World’s Deadliest Plagues

We are all aware of the novel virus epidemics of our time – Ebola, SARS and now Coronavirus – and their rapid transmission from person to person and state to state. However, epidemics in the past were far more deadly and gruesome.

Many of these diseases originated in Africa and Asia, and were spread rapidly due to colonisation, urbanisation and war. In our increasingly global world where travel – often between major urban hubs – is inexpensive and easy, we wonder if at a time of relative peace, stability and awareness, the novel Coroanvirus has the same terrifying damage potential as some of these historic epidemics and pandemics.

The Third Cholera Pandemic, 1846-60

Scientists believe that the third and most deadly Cholera pandemic originated in India, before spreading far beyond its borders and to almost every corner of the world. It is estimated that 1 million people died in Russia, and 23,000 died in great Britain. The infamous Broad Street Cholera outbreak which saw the fall of 10,000 Londoners is just one of the many pieces to this global pandemic puzzle.

The Asian Flu Pandemic, 1957

The Asian Flu pandemic was an outbreak of influenza originating in East Asia and eventually spreading to countries worldwide. The Asian flu was a mixed strain, combining viruses normally held by birds with ordinary human flu viruses. It is estimated that the Asian flu killed between 1 – 2 million people.

Typhus Fever, WWI

Typhus is a disease spread by lice which are a prevalent feature of war, famine, cold weather and natural disasters. During world war one, the lice began to spread a particular bacteria which presented in humans as Typhus. The outbreak was responsible for an estimated 3 million deaths in Russia and on the Eastern Front. In the trenches on the Western Front, soldiers contracted lice without the associated Typhus bacteria, but with a different strain of disease causing what became known as “Trench Fever”, infecting approximately 1 million soldiers but not ordinarily resulting in death.

Cocolitzli Epidemic, 1545

Along with war famine and other diseases such as smallpox, measles and mumps, the “Cocolitzli” Epidemic is believed to have wiped out between 15 – 30 million Central American natives upon the arrival of the Spanish in the new world. The reason the disease spread so far and killed so many among the indigenous population (and not the invaders themselves) is that they had no immunity to the European diseases that had landed on their shores.

Plague of Justinian, 541–542 AD

This deadly pandemic affected the eastern roman empire, specifically Constantinople and port cities along the Mediterranean sea. This particular plague is estimated to have killed 25 million people which was almost 13% of the global population at the time! Necrosis of the limbs was one of the terrifying symptoms. This plague was named after the Eastern Roman empire Justinian, who ruled at the time.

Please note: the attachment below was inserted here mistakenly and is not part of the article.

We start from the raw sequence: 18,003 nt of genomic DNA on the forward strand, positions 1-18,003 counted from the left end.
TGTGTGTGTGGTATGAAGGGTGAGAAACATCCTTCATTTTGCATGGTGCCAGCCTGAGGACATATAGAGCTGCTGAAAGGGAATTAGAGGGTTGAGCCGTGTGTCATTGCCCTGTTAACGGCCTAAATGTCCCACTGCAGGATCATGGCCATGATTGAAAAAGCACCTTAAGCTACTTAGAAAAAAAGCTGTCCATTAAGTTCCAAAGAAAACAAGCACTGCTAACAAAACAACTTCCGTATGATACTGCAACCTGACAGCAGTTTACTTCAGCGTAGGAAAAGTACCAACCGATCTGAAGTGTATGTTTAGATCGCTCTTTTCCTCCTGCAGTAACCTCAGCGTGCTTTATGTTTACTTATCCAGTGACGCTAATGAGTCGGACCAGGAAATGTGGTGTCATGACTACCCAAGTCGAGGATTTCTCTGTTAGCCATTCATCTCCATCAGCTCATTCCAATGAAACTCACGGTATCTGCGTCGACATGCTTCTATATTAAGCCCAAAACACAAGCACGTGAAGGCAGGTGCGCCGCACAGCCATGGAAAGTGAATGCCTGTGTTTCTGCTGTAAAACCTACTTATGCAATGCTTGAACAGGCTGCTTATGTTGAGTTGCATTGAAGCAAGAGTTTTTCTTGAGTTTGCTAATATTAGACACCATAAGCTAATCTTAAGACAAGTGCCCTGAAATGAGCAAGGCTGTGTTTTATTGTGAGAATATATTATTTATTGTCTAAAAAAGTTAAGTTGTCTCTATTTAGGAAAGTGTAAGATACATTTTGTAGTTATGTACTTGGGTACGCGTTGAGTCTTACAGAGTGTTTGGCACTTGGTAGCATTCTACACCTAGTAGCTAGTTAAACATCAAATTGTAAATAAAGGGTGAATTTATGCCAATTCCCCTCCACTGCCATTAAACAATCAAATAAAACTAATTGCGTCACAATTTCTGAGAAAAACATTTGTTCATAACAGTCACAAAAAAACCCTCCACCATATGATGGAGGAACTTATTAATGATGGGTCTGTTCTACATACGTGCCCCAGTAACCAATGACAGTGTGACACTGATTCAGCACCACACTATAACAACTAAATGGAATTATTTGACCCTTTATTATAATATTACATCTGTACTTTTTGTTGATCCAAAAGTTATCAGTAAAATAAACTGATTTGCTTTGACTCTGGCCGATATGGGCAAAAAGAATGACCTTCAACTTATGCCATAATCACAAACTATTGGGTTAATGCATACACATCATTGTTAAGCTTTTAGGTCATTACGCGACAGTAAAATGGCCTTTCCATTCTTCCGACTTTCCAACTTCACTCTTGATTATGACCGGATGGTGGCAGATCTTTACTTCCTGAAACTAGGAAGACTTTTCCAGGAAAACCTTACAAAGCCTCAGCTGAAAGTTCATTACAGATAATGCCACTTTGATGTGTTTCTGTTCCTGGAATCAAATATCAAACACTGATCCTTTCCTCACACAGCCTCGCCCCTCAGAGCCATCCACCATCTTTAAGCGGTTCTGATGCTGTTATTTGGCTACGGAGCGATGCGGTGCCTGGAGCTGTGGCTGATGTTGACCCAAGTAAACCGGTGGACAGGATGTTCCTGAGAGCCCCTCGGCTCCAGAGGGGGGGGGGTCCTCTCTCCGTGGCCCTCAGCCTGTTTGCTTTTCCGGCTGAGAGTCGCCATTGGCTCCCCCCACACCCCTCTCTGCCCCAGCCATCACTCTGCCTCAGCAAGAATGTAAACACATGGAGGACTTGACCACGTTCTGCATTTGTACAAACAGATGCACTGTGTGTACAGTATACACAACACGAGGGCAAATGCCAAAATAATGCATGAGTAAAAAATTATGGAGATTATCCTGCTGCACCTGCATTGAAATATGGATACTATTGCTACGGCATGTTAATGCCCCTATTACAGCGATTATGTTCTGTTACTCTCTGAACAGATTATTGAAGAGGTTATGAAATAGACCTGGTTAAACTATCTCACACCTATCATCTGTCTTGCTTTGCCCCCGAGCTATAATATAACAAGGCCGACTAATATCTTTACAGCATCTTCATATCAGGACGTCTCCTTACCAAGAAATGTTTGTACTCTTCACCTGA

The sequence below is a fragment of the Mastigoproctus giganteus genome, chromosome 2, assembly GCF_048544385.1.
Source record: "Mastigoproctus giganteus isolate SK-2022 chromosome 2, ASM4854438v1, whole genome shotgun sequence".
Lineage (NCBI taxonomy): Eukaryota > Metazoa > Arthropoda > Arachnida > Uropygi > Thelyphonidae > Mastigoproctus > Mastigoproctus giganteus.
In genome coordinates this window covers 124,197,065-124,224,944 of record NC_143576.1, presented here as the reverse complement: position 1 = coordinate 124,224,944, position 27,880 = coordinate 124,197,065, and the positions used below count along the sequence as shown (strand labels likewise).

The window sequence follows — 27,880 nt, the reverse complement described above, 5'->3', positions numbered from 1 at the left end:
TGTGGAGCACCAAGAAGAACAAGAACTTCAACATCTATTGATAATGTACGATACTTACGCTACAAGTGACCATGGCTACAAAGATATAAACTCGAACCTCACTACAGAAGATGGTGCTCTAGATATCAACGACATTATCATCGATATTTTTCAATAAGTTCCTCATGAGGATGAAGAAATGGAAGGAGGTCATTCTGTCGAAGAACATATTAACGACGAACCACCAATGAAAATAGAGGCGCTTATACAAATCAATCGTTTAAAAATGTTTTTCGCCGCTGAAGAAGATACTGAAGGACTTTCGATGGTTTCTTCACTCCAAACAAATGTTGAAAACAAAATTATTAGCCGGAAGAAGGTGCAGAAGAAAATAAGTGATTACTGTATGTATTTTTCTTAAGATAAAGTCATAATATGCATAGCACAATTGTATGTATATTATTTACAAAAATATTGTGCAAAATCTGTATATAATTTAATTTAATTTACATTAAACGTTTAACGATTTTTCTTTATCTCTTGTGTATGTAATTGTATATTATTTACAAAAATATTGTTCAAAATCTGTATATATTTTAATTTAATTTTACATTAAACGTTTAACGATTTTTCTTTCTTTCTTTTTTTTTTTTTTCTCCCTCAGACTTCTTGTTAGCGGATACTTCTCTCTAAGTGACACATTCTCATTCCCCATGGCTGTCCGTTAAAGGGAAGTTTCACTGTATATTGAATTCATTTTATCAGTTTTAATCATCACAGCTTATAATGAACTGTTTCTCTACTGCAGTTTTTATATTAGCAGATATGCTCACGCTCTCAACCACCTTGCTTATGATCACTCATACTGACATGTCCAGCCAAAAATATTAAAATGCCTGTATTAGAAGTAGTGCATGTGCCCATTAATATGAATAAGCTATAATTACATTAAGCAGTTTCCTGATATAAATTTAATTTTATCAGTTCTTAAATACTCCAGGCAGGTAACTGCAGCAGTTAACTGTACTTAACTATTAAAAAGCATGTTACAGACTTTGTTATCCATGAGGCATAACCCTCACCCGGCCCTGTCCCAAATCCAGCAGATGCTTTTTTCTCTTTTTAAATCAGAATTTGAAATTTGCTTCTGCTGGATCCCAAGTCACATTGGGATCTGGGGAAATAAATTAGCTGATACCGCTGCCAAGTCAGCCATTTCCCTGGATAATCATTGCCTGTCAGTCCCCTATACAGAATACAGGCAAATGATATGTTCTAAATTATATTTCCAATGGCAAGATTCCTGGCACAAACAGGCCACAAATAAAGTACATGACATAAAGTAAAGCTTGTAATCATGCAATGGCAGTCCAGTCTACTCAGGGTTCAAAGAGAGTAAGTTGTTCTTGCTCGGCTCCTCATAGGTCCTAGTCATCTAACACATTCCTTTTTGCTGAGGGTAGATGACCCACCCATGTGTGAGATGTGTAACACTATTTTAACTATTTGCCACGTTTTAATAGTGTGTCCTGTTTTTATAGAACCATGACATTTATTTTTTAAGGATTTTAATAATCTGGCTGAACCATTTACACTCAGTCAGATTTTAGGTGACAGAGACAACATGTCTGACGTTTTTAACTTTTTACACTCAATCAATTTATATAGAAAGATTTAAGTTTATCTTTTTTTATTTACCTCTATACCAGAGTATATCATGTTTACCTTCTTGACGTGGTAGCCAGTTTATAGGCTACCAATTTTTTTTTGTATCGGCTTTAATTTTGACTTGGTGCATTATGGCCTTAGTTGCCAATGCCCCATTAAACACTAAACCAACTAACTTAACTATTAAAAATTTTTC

Antonine Plague, 165-180 AD

The Antonine Plague was transported to the Roman Empire by troops returning from the Near East. Historians suspect that the disease was in fact smallpox or measles, but a definitive cause has not been identified. The death toll was approximately 5 million.

The Third Plague Pandemic, 1855

The Third Plague Pandemic, also referred to as the Modern Plague, refers to the most recent Bubonic plague pandemic the world has experienced. Originating in Yunnan, China, the disease spread for approximately 20 years to Hong Kong and port cities around the world by rats and fleas before it was eventually halted. The Third Plague caused an estimated 10 million deaths.

The Black Death, 1334

The Black Death is also known as the Great Plague, and was one of the most devastating epidemics in all of history. This Bubonic Plague originated in China, and travelled along the trade routes from the Far East to Constantinople and Europe. It is said that the Great plague wiped out up to 60% of the European population, and over 100 million people globally, leaving entire towns devastated or desolate.

The Great Flu Epidemic, 1918

The 1918 Influenza Epidemic, also known as the Spanish Flu, is the most severe in modern history. This flu pandemic was of Avian origin (coming from birds) and infected 500 million people, or a third of the global population. It is believed to have spread so quickly due to the side-effects of WWI: malnutrition, overcrowded hospitals and injury units, poor hygiene, and the mass movements of troops. The number of deaths from this novel flu virus was an estimated 50 million.

HIV/AIDS Global Pandemic, 1960’s – present

HIV/AIDS is believed to have originated in chimpanzees and spread to humans in the 1920s, most likely through in injury during the butchering of infected bushmeat. HIV/AIDS is spread through the transmission of certain bodily fluids. Early symptoms of HIV are flu like, and though the virus does not currently have a cure, it is often a manageable health condition. Since the first cases of this Acquired Immunodeficiency Syndrome (AIDS) were reported in 1981, Human Immunodeficiency Virus (HIV) has grown to pandemic proportions, resulting an an estimated 65 million infections and 25 million deaths. Governments and organisations are working hard to provide education on HIV prevention.

More information:

Study Guide: Epidemics Throughout The Ages

Where in the Wild has the Coronavirus Come From?

Worldometer: Live COVID-19 Updates

GOV.UK Guidance

Centres for Disease Control and Prevention (CDC) Guidance

Australian Department of Health Guidance